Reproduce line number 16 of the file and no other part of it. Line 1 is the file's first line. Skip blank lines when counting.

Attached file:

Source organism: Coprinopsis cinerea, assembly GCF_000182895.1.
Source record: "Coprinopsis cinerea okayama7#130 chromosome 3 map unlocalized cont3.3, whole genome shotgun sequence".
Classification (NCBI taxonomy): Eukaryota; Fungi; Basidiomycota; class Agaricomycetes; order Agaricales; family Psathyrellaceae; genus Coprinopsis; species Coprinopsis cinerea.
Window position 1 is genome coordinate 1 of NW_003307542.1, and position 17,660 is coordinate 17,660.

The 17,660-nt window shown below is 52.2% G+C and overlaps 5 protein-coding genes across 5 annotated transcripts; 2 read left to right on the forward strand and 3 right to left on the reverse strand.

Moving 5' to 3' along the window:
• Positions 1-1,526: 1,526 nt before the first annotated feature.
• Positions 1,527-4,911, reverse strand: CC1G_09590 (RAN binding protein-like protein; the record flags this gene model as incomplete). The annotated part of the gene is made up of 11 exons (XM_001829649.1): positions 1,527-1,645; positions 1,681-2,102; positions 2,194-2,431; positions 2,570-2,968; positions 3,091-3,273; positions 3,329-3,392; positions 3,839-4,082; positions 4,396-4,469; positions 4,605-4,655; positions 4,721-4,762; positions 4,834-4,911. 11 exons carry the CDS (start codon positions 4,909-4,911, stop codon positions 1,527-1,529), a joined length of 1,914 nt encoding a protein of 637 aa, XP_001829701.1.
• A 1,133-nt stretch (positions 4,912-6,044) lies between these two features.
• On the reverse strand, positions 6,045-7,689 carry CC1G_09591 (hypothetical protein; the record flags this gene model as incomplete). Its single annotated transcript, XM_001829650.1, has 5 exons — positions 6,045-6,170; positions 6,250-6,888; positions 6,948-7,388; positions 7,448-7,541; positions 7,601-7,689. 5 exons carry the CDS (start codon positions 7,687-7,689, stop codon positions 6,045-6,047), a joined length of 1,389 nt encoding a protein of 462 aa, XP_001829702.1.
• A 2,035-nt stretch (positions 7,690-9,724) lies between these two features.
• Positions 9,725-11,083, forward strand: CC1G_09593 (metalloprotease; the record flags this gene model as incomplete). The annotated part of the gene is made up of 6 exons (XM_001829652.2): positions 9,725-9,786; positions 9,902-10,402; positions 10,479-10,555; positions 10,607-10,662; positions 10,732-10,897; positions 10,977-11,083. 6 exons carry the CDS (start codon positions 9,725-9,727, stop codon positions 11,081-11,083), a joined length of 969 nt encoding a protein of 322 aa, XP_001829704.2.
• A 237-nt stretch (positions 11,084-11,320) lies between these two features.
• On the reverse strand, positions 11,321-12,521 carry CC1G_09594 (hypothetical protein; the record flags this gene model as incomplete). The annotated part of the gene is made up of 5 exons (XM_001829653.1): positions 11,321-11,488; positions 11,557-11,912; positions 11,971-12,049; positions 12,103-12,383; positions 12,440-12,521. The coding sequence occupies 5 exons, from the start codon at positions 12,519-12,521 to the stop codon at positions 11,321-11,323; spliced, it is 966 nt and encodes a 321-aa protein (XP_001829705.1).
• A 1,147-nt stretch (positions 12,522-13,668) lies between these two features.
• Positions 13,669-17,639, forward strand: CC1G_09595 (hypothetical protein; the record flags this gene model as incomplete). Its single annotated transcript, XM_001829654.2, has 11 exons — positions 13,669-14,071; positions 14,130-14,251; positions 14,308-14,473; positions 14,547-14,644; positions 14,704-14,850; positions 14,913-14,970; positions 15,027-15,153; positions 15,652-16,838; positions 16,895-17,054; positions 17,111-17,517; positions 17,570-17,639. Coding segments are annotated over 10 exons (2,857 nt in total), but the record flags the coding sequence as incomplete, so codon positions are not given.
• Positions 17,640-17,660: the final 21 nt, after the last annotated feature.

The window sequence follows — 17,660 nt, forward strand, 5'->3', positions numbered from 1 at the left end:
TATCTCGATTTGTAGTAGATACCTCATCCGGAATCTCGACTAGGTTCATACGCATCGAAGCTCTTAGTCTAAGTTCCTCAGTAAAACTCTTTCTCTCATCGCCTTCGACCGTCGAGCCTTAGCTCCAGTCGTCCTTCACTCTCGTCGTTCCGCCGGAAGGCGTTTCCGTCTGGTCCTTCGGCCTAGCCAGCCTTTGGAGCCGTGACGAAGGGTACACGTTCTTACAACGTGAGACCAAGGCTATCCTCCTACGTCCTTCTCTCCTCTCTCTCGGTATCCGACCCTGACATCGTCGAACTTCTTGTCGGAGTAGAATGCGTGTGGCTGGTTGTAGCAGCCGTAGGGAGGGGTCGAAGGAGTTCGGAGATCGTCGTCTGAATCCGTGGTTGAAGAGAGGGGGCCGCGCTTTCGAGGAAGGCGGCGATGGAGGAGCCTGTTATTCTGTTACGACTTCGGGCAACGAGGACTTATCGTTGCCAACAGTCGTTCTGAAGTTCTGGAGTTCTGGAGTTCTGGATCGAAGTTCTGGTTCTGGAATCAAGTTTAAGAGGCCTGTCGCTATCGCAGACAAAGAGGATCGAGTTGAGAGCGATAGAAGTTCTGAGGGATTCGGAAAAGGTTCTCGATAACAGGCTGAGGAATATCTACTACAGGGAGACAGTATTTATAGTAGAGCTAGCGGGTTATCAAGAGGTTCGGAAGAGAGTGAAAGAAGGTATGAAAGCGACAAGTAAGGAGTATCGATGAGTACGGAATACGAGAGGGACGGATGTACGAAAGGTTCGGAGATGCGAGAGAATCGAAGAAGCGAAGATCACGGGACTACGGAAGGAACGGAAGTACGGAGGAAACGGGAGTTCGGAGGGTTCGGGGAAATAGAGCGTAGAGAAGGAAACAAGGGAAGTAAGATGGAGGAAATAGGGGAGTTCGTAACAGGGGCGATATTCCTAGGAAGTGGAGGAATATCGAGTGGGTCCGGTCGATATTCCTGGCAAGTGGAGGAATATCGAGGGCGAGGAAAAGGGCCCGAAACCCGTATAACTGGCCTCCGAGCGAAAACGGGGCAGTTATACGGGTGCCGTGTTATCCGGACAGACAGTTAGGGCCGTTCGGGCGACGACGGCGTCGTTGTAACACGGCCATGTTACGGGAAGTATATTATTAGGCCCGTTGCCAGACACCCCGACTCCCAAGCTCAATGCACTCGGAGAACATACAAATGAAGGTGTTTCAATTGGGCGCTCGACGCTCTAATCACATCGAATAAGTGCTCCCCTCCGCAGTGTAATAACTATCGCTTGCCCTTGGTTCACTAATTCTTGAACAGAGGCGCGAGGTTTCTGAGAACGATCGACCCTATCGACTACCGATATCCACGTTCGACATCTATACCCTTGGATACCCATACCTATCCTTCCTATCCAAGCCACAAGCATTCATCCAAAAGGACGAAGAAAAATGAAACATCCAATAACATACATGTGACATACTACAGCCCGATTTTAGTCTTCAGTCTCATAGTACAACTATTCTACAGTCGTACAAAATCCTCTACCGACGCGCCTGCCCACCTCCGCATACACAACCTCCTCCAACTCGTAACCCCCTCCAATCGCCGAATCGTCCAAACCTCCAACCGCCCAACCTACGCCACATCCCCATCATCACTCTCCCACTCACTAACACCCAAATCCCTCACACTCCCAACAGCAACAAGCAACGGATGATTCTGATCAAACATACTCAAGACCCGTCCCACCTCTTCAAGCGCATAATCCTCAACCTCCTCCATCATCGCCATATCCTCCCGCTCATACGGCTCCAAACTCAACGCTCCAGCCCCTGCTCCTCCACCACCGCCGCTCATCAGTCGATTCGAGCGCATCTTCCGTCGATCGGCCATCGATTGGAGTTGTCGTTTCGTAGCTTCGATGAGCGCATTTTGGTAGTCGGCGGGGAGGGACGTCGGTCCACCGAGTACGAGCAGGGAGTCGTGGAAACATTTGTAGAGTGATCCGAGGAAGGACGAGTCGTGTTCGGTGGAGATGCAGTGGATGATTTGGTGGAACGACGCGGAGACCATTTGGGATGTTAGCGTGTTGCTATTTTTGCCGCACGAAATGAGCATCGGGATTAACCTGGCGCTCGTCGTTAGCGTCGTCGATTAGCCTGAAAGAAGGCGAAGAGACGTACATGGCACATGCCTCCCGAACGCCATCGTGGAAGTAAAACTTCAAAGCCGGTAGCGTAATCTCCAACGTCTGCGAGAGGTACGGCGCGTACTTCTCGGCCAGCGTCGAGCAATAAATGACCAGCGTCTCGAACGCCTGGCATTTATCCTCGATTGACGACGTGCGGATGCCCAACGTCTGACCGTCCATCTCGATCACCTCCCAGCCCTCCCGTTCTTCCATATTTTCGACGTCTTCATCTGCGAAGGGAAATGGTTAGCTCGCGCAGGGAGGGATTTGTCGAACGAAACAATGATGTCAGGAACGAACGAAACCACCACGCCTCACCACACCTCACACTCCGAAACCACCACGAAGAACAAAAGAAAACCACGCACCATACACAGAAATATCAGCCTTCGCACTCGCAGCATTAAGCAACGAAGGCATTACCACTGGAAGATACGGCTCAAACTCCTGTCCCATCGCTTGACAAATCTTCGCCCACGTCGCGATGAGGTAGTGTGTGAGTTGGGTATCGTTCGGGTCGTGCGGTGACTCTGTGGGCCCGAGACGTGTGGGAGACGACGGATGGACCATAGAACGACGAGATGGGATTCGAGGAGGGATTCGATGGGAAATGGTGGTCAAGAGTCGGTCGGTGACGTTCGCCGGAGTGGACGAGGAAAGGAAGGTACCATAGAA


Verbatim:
• Positions 13,669-17,639, forward strand: CC1G_09595 (hypothetical protein; the record flags this gene model as incomplete). Its single annotated transcript, XM_001829654.2, has 11 exons — positions 13,669-14,071; positions 14,130-14,251; positions 14,308-14,473; positions 14,547-14,644; positions 14,704-14,850; positions 14,913-14,970; positions 15,027-15,153; positions 15,652-16,838; positions 16,895-17,054; positions 17,111-17,517; positions 17,570-17,639. Coding segments are annotated over 10 exons (2,857 nt in total), but the record flags the coding sequence as incomplete, so codon positions are not given.